Recruiting road isn't exactly paved in gold for tight ends



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Wed. September 21, 2011 | Matt Baker | Email

Recruiting road isn't exactly paved in gold for tight ends

TALLAHASSEE — On the sidelines of a hazy field tucked away in the Panhandle, football’s future watches a part of its past.

Tallahassee Godby receiver Brandon Holifield seems comfortable in basketball shorts as he nurses an injury near the bench. The Miami commit is a long and lean 6-foot-6, 215 pounds and looks ready to jump out of the stadium to snare a pass.

His teammate, Laith Harlow, stands out on a field loaded with Division I-A athletes, ramming his powerful 6-foot-5, 230-pound frame into linemen and linebackers.

Rivals calls Harlow, a blue-collar Oklahoma recruit, one of the country’s top 10 tight ends.

His coach calls him part of a dying breed.

“The tight end position, it’s becoming a dinosaur,” Godby coach Ronnie Cottrell said.

The hard-nosed hand-to-the-ground tight end might not be extinct, but it looks like an endangered species. It is threatened by the spread of the spread offense, which prefers quicker players like Holifield to bulkier ones like Harlow.

In 2003, D-I programs signed 148 tight ends, according to Rivals.com. Eight years later, those schools signed only 119 tight ends — a drop of 20 percent. The country’s top five college passing offenses have completed 449 passes. Tight ends caught six of them.

“If you’re a spread team, you have no need for me,” Harlow said. “I know I’m not a wide receiver. That’s just that. That’s not going to change.”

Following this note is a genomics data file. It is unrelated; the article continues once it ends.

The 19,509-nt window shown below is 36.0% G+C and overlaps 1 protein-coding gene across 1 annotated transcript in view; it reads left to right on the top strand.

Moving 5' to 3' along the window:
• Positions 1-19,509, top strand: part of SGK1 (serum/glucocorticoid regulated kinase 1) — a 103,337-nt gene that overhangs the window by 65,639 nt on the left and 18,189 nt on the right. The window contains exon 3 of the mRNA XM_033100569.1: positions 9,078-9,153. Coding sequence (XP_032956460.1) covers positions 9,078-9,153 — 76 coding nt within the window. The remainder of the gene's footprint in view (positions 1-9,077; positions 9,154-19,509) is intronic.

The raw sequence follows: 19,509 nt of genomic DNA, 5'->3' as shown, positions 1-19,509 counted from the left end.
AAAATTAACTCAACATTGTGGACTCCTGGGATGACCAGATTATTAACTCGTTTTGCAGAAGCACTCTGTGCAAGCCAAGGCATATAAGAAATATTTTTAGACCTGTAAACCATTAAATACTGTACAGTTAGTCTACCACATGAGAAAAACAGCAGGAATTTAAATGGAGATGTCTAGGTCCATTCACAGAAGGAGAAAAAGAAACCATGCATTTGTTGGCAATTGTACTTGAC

Harlow is more traditional than cutting edge. He blocks like a lineman, pancake blocking one opponent, picking himself up and attacking another on the same run. He sealed off defensive ends on two fourth-quarter touchdown runs in Godby’s 42-6 win over Jefferson County on Friday.

And Florida is one of the remaining outposts for tight end recruits. Seven of Rivals.com’s top 35 prospects at that position come from Florida, including top-ranked Kent Taylor (Land O’Lakes) and No. 20 Sean Culkin (Indian Rocks Christian). That’s more than Texas, California and Pennsylvania combined.

But the position’s roles are changing here, too. When Rob Taylor was an NFL lineman, he usually had a blocking tight end nearby.
Now as he helps his son, Kent, choose between programs like Florida and Penn State, he’s learning that tight ends are more valuable in the passing game.

“Now they really like to see tight ends who can stretch the field vertically,” Taylor said.

Or horizontally.

Cottrell, a former tight ends coach at Florida State and Alabama, said teams are recruiting hybrids who can park next to the tackle one play, move out to receiver the next and line up at fullback after that.

“They’re looking for that multiple, talented guy who can do a lot of things,” Cottrell said.

And more are looking for talents like Harlow’s teammate.

Holifield dropped football as a freshman to focus on basketball. He first dunked in middle school and thought he was “hot stuff” on the court with a future in hoops.

“This is what I want to do,” Holifield said. “Dunk on people and everything.”

But he received only lukewarm interest from D-II recruiters after his junior season, so he picked up football in the spring. By his second week in the program, he had a major college offer. And by mid July, he was a Miami commit as a spread-the-field tight end.

“It’s kinda funny,” USF basketball coach Stan Heath said. “A lot of times you find guys like this that just have a tremendous passion for basketball but are better suited for football.”

Heath should know. He was the basketball coach for Antonio Gates at Kent State and Matt Jones at Arkansas before they became NFL tight ends.

Though the position is disappearing from some programs —- Northwestern scrapped the tight end for a fullback/receiver/H-back hybrid heroically dubbed the “superback” — it remains a fixture at others.

Twenty-four hours before his top-ranked Sooners played No. 5 Florida State, Oklahoma’s tight ends coach stood on the Godby sideline with his arms crossed.

With one of the season’s marquee matchups looming, the Oklahoma assistant kept his eyes on Harlow, studying a part of his program’s future and a relic of football’s past.

Staff writer Matt Baker can be reached at [email protected].

Photo courtesy of the Tallahassee Democrat.


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